Thursday, February 09, 2006

Today's Oregon Daily Emerald

Amassing the Music
The Eugene Record Convention provides a place to buy, sell, trade and appraise records and CDs

By Andrew McCollum
Pulse Reporter

February 09, 2006

On Sunday, Eugene will host the 18th annual Eugene Record Convention, which draws vendors and record collectors from all over the world. Convention attendees will be able to buy, sell and trade records, CDs and other music memorabilia. Attendees can also get records appraised at the convention.

Bill Finneran has been a part of the Eugene Record Convention since its inception in 1988. A friend of Finneran’s noted that unlike Seattle and Portland, Eugene didn’t have a record convention.

“It pretty much worked right from the beginning,” Finneran said. “Eugene is a music town with a lot of people who like a lot of different music. Right next to the guy looking for punk records from the 1970s is a guy who is looking for any yodeling cowboy records,” Finneran said. “There’s always someone looking for weird, old children’s records.”

There will be around 100 vendor tables at the convention, and Finneran estimates that there will be more than 150,000 records at the show.

“You can’t go through them all in one day,” Finneran said. “Although some people try, we have a lot of people who get there right when it opens and they are still there when (the vendors) are packing up their stuff.”

Records range in prices. There may be some obscurities at the show, but many of the records will be less than $20.

“There’s a ton of stuff for under twenty bucks and there’s a ton of stuff under $5,” Finneran said.

Finneran said the convention will be filled with music lovers with a wide variety of tastes.

“You can go in there and talk about the strangest music that has ever been recorded,” Finneran said. “(You can) bring up some obscure artist and someone will join in and talk about parts of their career that you have never heard of, or pull out a record by them that you have never seen.”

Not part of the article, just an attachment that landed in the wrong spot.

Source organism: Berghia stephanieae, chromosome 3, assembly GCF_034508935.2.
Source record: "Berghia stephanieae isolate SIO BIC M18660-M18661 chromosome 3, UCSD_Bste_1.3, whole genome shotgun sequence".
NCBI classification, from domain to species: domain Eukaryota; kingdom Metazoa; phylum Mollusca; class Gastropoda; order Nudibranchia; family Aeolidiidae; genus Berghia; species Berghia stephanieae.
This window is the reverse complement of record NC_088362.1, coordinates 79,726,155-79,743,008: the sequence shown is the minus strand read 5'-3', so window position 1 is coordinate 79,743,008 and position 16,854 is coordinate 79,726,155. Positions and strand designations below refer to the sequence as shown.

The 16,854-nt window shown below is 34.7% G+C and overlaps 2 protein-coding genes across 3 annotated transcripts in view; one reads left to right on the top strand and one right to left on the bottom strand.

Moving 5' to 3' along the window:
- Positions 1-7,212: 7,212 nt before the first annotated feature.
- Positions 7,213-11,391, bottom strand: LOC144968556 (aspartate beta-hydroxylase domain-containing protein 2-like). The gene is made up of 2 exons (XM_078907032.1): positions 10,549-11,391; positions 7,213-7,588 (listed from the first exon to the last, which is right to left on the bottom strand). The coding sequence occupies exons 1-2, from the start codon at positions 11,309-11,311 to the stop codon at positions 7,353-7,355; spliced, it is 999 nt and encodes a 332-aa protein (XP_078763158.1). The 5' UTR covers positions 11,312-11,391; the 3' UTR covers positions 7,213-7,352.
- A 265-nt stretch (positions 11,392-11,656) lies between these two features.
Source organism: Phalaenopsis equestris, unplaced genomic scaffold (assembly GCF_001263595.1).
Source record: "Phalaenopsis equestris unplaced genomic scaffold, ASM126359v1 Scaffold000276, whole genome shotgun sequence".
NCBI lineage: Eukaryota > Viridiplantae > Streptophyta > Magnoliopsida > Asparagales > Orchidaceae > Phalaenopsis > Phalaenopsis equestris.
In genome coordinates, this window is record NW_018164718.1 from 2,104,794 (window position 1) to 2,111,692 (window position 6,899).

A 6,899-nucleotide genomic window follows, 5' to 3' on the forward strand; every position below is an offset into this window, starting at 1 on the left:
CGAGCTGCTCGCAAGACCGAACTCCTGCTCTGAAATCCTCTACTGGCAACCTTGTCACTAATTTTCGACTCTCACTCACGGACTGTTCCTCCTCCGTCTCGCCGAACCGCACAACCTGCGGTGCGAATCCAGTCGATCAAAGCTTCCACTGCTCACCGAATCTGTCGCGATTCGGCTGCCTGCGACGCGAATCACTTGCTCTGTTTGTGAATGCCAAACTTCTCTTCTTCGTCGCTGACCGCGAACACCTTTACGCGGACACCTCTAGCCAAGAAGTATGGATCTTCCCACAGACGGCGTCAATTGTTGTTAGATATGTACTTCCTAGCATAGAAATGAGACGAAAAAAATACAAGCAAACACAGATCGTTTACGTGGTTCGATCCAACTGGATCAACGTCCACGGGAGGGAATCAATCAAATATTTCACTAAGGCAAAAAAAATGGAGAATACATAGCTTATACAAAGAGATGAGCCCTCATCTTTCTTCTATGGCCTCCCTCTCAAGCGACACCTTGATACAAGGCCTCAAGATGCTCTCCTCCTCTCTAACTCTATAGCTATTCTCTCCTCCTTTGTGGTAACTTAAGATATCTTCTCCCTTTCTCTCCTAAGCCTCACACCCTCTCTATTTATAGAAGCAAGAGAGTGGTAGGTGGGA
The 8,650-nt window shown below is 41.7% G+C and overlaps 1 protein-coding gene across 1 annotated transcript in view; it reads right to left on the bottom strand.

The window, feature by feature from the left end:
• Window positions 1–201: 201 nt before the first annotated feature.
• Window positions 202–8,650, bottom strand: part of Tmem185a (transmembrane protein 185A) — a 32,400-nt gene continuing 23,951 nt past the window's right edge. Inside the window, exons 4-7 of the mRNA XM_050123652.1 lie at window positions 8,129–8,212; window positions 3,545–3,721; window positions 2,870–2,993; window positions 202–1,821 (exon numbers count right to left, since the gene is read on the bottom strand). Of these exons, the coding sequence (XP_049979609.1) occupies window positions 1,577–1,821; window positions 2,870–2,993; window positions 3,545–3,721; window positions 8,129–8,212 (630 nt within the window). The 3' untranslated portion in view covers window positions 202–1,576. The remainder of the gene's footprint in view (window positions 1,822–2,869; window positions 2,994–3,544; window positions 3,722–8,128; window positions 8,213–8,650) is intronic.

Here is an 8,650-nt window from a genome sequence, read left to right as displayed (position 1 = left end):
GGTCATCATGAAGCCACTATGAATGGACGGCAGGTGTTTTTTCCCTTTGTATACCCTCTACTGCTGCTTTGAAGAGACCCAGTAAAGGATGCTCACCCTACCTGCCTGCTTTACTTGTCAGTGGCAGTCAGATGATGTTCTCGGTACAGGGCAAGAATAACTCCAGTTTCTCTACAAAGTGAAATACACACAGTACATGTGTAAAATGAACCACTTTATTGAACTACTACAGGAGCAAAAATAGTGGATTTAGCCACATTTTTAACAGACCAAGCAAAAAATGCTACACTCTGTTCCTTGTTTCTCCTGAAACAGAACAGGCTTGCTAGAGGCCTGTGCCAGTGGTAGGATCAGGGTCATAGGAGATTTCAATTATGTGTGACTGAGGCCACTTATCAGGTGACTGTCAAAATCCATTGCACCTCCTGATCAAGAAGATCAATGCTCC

Marc Time, disc jockey for KWVA radio’s The Sunday Morning Hangover, record collector and record convention veteran, is excited about this year’s event.

“It’s like heaven for anyone into vinyl,” Time said. “Right around noon or 1 p.m. it turns into a frenzy; it’s kind of like a circus. It gets really, really crowded and really, really exciting for a while.”

He added that “a lot of the bargains are to be had later in the day.”

This year, for the first time, KWVA will broadcast live from the convention on 88.1 FM. Those who want a preview of the show can catch The Sunday Morning Hangover, which will begin its broadcast at 8 a.m. on Sunday. The convention doors open at 10 a.m.

Both Finneran and Time have been record collectors for years. Finneran’s collection of musical memorabilia includes more than 20,000 pieces.

Finneran says that audiophiles prefer vinyl’s analog recording because of its fuller sound when compared to CDs, a digital format.

“Digital sound has improved vastly since the early days of CDs, but there is still a notable difference,” Finneran said. “Obviously we don’t talk in digital, we don’t hear in digital, when you go to see a band you aren’t listening to digital guitars.”

Finneran said that some collectors just collect records for the cover art.

“I collect records that have cheesecake covers,” said Time. Cheesecake covers are records from the 1950s and 1960s that feature half-naked women.

“Usually the artist on the record is some geek who is so ugly they don’t want to put his picture on the cover, so they put a beautiful girl on the cover instead,” he said.

Time also collects Christian ventriloquist records.

“Springfield has the number one Christian ventriloquist artist, a lady named Marcy Tigner,” said Time. “Marcy Tigner has put out 40 records on her own.”

The Eugene Record Convention will run from 10 a.m. to 5 p.m. Sunday at the Eugene Hilton hotel, located at 66 E. Sixth Ave. Tickets are $3 for adults, children younger than 12 get in free.

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